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Re: PolynomialReduce

  • To: mathgroup at
  • Subject: [mg8811] Re: PolynomialReduce
  • From: Daniel Lichtblau <danl>
  • Date: Fri, 26 Sep 1997 00:33:36 -0400
  • Organization: Wolfram Research, Inc.
  • Sender: owner-wri-mathgroup at

Gianluca Gorni wrote:
> Hello mathgroupers!
> I have just found what looks like a shortcoming
> of PolynomialReduce. I have got a polynomial "poly"
> and a list of three other polynomials "polylist",
> and it turns out that poly is a linear combination of
> the polynomials from the list:
> In[3]:= poly == Expand[{-(1/4), -1, 1/4} . polylist]
> Out[3]= True
> Still, PolynomialReduce does not seem to notice:
> In[4]:= Last[PolynomialReduce[poly, polylist]]===0
> Out[4]= False
> The documentation says that the last element in PolynomialReduce
> is "minimal", but it does not elaborate. Wouldn't it be
> reasonable that it checked at least for linear dependence?
> Cheers!
>              Gianluca Gorni
> The version and the actual polynomials are as follows:
> <...>
> Gianluca Gorni
> Universita` di Udine
> Dipartimento di Matematica e Informatica
> via delle Scienze 208
> I-33100 Udine UD
> Italy
> Ph.:(39) (432) 558422    Fax:(39) (432) 558499
> mailto:gorni at

PolynomialRedice will perform what is called "generalized division" with
respect to a given set of polynomials and a given term ordering. This
latter is lexicographic by default, and moreover depends on the ordering
of the variables. This in turn is determined by the order in which they
are given in the optional "variables" (third) argument to
PolynomialReduce or by the order in which they get put internally if
they are not explicitly given as an argument.

If we reduce with respect to a Groebner basis then we are guaranteed to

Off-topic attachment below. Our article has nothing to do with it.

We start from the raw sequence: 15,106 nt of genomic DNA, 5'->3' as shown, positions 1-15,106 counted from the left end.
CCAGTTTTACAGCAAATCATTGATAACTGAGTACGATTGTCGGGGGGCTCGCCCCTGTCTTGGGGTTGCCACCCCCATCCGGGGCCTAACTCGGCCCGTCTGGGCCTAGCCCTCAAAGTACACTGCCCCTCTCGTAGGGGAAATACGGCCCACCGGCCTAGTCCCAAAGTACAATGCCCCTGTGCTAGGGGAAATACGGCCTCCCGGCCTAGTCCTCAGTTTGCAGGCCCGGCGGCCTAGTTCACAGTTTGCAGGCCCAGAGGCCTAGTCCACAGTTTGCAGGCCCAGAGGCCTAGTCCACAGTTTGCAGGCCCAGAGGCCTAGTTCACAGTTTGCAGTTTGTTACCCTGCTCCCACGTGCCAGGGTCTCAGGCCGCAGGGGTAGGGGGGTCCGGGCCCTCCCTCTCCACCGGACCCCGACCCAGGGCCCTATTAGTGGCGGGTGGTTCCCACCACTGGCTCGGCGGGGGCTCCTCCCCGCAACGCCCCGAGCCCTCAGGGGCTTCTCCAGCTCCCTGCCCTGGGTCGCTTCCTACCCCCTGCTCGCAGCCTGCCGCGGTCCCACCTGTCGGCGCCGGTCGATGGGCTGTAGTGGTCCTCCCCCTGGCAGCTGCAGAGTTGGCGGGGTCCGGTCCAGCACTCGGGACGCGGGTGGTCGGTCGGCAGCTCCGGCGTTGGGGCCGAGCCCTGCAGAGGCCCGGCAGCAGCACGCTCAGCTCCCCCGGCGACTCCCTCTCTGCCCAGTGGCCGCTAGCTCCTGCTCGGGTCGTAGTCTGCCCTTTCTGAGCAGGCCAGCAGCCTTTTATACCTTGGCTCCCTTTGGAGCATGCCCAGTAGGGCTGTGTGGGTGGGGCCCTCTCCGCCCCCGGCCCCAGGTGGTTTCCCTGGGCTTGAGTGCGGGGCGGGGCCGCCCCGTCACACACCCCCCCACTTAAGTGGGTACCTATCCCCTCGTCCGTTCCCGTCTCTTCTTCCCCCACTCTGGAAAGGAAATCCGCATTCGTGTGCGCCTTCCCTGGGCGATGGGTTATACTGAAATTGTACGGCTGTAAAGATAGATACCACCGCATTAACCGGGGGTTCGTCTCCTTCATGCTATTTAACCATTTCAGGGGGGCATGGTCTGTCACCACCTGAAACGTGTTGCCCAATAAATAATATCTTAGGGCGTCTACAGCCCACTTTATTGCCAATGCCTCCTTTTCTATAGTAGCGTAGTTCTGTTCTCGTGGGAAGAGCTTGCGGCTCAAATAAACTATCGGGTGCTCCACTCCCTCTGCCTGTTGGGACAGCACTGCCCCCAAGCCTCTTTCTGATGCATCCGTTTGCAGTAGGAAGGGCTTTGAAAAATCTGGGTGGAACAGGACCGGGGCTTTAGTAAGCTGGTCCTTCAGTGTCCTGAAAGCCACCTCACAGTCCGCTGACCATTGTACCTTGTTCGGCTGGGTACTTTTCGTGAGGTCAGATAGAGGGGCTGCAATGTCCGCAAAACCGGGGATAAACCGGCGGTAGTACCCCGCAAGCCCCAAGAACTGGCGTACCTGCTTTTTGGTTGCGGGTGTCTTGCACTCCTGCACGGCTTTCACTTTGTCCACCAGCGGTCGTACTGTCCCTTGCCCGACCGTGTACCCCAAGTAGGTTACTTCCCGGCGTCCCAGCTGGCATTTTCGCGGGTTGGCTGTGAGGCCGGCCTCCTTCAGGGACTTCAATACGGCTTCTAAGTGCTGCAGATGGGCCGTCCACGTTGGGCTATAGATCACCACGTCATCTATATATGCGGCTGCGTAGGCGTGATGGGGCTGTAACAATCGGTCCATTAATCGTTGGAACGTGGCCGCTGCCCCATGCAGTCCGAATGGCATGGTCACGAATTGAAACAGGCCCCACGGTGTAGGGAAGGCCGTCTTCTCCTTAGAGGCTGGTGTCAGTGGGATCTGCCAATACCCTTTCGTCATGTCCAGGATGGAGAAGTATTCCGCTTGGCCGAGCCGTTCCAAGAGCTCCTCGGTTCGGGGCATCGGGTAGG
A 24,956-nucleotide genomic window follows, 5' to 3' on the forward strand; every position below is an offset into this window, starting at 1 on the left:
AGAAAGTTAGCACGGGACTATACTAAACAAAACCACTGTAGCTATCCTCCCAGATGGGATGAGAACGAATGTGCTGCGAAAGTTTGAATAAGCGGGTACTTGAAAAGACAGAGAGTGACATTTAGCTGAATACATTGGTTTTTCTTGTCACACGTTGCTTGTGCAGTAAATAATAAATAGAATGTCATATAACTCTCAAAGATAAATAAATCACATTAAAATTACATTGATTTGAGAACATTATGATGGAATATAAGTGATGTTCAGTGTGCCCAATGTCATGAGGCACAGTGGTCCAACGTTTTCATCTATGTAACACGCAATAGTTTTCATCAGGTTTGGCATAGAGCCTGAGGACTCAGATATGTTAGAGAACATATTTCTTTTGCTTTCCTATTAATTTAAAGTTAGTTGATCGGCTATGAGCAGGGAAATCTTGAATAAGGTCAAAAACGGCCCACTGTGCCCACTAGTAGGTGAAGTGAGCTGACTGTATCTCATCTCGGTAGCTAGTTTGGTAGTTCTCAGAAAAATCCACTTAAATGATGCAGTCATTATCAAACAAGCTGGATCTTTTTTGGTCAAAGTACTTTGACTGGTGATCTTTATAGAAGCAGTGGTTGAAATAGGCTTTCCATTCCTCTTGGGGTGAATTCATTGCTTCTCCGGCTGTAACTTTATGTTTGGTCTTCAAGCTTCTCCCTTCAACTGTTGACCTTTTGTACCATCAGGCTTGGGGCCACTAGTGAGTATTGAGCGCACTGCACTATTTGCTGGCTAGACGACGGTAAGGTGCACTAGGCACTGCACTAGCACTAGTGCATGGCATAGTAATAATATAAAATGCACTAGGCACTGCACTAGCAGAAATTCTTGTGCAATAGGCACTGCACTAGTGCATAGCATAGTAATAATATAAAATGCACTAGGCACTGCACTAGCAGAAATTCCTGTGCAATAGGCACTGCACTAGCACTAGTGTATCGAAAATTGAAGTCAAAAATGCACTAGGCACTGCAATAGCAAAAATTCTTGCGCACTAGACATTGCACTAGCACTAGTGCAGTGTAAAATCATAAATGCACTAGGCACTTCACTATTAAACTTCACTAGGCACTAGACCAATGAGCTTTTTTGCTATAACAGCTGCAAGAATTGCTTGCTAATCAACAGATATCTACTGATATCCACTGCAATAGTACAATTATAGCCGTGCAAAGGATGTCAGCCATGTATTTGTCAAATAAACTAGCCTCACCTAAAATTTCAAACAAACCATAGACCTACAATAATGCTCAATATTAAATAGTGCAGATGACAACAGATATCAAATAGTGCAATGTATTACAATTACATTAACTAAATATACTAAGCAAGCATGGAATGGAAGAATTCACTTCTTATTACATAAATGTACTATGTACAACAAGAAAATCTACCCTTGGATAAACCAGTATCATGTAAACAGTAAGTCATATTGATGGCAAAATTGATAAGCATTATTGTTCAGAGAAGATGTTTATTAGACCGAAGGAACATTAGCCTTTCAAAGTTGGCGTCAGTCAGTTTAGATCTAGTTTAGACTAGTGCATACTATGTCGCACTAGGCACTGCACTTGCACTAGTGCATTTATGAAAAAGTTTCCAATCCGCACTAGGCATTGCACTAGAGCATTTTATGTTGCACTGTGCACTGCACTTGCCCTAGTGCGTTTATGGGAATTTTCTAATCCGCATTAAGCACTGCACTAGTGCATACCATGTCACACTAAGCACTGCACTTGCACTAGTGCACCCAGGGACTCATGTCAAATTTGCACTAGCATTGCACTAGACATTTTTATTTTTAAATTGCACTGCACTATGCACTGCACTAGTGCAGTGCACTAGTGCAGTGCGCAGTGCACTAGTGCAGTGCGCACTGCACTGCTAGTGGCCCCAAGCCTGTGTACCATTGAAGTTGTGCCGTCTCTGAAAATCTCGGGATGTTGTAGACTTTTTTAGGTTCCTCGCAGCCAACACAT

get a reduction to zero if poly is in the ideal generated by polylist
(as it is in this case). This is a bit subtle, though. A set may be a
Groebner basis with respect to one ordering but not another, and the
ordering that matters is the one by which we reduce (not the one by
which the basis was created, if they are different orderings).

Here is your example with variables rewritten in an obvious way.

In[8]:= poly = v1*b11*b12 + v3*b11*b12 + 2*v3*b12^2 + 2*v3*b11*b22 +
  v2*b12*b22 + 4*v3*b12*b22;

In[9]:= polylist = {v1*b11^2 + v2*b12^2 + v3*(b11 + 2*b12)^2,
   v1*b12^2 + v2*b22^2 + v3*(b12 + 2*b22)^2,
   v1*(b11 + 2*b12)^2 + v2*(b12 + 2*b22)^2 + v3*(b11 + 4*b12 +

We will use the variable order given below to create a Groebner basis.

In[10]:= vars = {v1,v2,v3,b11,b12,b13};

In[11]:= gb = GroebnerBasis[polylist, vars];

We reduce with respect to this basis, but the reduction term order may
be different because we do not specify a variable order.

In[12]:= PolynomialReduce[poly, gb] // InputForm
  {{0, 0, 0, 2, 0, 0}, b11*b12*v1 - 2*b12^2*v1 + b12*b22*v2 - 2*b22^2*v2
    b11*b12*v3 + 2*b11*b22*v3 - 4*b12*b22*v3 - 8*b22^2*v3}

We did not get zero. This time we reduce with respect to the same order
we used to create the Groebner basis.

In[13]:= PolynomialReduce[poly, gb, vars] // InputForm
Out[13]//InputForm= {{0, 0, 0, 0, 1, 0}, 0}

And voila, as my kids would say.

Daniel Lichtblau
Wolfram Research
danl at

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